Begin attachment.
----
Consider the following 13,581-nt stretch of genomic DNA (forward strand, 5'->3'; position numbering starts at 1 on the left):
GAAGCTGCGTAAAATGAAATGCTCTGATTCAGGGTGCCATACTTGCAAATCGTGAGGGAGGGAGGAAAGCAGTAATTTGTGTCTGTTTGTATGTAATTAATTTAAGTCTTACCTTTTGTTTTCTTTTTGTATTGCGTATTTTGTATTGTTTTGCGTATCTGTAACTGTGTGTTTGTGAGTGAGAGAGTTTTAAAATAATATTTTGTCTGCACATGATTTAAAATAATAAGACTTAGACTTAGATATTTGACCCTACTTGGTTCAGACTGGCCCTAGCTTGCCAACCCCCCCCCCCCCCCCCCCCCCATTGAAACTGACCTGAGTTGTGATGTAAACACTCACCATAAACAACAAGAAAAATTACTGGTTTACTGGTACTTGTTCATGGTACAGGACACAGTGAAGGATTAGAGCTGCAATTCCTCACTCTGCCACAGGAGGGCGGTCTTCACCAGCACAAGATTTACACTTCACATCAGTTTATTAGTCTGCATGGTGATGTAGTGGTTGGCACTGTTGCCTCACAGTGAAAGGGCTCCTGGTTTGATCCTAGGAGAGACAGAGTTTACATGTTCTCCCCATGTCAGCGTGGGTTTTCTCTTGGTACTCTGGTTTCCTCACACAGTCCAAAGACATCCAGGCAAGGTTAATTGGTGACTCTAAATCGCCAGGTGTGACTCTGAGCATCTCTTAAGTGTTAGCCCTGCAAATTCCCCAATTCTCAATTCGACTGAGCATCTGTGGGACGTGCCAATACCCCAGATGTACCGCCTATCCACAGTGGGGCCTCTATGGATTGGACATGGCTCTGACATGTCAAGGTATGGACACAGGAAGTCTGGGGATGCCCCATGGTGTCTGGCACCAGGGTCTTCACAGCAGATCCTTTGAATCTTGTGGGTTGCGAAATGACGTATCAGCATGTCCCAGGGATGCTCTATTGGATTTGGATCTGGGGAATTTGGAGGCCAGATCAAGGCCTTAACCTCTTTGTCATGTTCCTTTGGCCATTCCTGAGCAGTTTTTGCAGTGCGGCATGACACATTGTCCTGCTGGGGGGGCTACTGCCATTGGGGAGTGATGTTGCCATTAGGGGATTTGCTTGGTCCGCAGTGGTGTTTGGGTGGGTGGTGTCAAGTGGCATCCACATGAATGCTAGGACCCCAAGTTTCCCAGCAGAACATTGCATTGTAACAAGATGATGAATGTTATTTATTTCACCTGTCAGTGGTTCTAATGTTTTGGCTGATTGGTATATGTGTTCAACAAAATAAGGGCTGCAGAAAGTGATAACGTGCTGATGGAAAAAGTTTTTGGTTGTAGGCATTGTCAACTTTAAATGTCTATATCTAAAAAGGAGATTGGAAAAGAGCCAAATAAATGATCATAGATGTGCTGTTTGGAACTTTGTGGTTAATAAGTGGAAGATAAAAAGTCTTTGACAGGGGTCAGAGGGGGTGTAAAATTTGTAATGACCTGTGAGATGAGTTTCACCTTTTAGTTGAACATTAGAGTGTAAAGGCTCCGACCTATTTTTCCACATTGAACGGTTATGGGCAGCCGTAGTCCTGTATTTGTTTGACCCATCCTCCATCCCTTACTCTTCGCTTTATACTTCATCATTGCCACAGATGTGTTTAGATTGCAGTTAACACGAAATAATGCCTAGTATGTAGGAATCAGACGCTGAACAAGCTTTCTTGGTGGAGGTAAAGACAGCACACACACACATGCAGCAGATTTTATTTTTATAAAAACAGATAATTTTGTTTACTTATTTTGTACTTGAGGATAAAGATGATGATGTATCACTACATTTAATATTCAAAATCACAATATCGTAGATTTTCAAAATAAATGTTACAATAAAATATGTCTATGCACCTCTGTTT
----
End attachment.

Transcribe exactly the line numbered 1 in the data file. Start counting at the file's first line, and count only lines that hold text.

Consider the following 13,581-nt stretch of genomic DNA (forward strand, 5'->3'; position numbering starts at 1 on the left):